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Role of CT and MRI in the design and development of orthopaedic model using additive manufacturing

      Abstract

      Objective

      To study the role of Computed tomography (CT) and Magnetic resonance imaging (MRI) for design and development of orthopaedic model using additive manufacturing (AM) technologies.

      Methods

      A significant number of research papers in this area are studied to provide the direction of development along with the future scope.

      Results

      Briefly discussed various steps used to create a 3D model by Additive Manufacturing using CT and MRI scan. These scanning technologies are used to produce medical as well as orthopaedic implants by using AM technologies. The images so produced are exported in different software like OsiriX Imaging Software, 3D slicer, Mimics, Magics, 3D doctor and InVesalius to produce a 3D digital model. Various criteria's achieved by CT and MRI scan for design and development of orthopaedic implant using additive manufacturing are also discussed briefly. AM model created by this process show exact shape, size, dimensions, textures, colour and features.

      Conclusion

      AM technologies help to convert the digital model into a 3D physical object, thereby improving the understanding of patient anatomy for treatment as well as for educational purpose. These scanning technologies have various applications to enhance the AM in the field of orthopaedic. In orthopaedic every patient model is a customised unit, sourced from the individual patient. 3D CAD data captured by these scanning technologies are directly exported in standard triangulate language (STL) format for printing by AM technologies. Crossestion of the physical model fabricated by this process shows a patient's anatomy if the model prepared by using the bone-like material.

      Keywords

      1. Introduction

      Additive manufacturing has a revolutionising effect on many industries, and same is being observed in the area of orthopaedics, as it assists with the printing of human bone and helps in transplantation.
      • Javaid M.
      • Haleem A.
      Additive manufacturing applications in orthopaedics: a review.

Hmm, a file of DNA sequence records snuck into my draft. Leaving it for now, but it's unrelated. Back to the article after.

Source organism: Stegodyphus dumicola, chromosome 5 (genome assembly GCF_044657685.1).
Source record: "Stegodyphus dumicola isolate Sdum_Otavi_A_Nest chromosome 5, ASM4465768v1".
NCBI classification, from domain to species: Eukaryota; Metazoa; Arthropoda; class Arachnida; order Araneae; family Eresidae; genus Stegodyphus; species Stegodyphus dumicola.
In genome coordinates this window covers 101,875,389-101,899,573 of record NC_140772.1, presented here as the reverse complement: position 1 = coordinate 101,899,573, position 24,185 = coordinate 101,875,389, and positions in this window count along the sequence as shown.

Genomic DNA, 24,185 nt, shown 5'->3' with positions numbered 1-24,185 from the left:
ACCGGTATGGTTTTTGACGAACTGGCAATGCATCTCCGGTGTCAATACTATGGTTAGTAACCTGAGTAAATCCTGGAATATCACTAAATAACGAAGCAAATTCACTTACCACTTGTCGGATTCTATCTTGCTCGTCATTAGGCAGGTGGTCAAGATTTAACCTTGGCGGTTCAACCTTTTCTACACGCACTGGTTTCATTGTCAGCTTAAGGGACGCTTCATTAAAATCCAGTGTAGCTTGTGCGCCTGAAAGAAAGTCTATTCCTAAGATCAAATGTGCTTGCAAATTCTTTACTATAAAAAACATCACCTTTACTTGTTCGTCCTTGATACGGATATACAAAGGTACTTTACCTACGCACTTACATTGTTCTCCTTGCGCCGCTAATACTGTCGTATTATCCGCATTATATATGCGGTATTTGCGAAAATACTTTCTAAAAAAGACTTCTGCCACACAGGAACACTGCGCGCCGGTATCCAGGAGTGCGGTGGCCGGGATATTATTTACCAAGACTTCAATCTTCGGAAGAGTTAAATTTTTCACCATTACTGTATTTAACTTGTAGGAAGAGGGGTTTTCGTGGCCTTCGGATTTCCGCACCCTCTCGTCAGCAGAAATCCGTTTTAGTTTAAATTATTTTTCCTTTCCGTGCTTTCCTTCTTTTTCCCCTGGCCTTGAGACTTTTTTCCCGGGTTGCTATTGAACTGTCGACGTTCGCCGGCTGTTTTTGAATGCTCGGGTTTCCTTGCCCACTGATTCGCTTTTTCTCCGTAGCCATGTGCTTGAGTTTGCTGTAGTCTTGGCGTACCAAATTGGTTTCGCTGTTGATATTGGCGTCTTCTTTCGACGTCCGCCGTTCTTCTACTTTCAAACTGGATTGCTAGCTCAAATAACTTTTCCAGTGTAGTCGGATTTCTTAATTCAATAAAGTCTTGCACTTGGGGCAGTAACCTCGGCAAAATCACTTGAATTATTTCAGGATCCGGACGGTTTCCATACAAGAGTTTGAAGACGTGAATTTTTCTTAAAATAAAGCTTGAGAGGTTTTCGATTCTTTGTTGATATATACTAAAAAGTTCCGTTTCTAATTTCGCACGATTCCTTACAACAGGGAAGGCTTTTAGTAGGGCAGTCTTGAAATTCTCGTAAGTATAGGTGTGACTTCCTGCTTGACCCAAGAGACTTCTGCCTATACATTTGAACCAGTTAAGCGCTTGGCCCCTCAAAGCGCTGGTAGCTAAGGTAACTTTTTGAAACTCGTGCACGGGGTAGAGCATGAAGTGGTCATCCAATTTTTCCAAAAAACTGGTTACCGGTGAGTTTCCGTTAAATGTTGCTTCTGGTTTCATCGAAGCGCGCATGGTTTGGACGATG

In orthopaedic it is applied to create a physical model of patient bone to examine the defect. This process takes data from CT and MRI and makes a 3D model with precise dimension. 3D printed model by these techniques has a unique purpose which allows the surgeon to practice before the operation and provides a meaningful experience to surgeons depending upon the specific circumstance. These scanning technologies take imaging of patient creates a virtual 3D model that is printable. The customised 3D physical model is printed rapidly by using various AM technologies as per the clinical translation. The Orthopaedic surgeon can use a 3D model for surgical guides, teaching, and learning of high-risk operation which was a challenge to teach. We can section orthopaedic 3D model captured by CT/MRI in any plane and can rotate in all axes on screen. By 3D printed physical model we can precisely analyse about the surgery before an interventional procedure/actual surgery
      • Werner H.
      • dos Santos J.R.
      • Fontes R.
      • et al.
      Additive manufacturing models of fetuses built from three-dimensional ultrasound, magnetic resonance imaging and computed tomography scan data.
      ,
      • Herrmann K.H.
      • Gartner C.
      • Gullmar D.
      • Kramer M.
      • Reichenbach J.R.
      3D printing of MRI compatible components: why every MRI research group should have a low-budget 3D printer.
      ,.
      • Vaishya R.
      • Lal H.
      Learn through innovation, research and publication.
      These technologies as applied to create models like prosthetics, dental appliances, custom implant, prosthetic limbs, which look and feel like a real one through a 3D digital file prepared by various scanning techniques.
      • Fedorov A.
      • Beichel R.
      • Kalpathy-Cramer J.
      • et al.
      3D slicer as an image computing platform for the quantitative imaging network.

      2. CT scan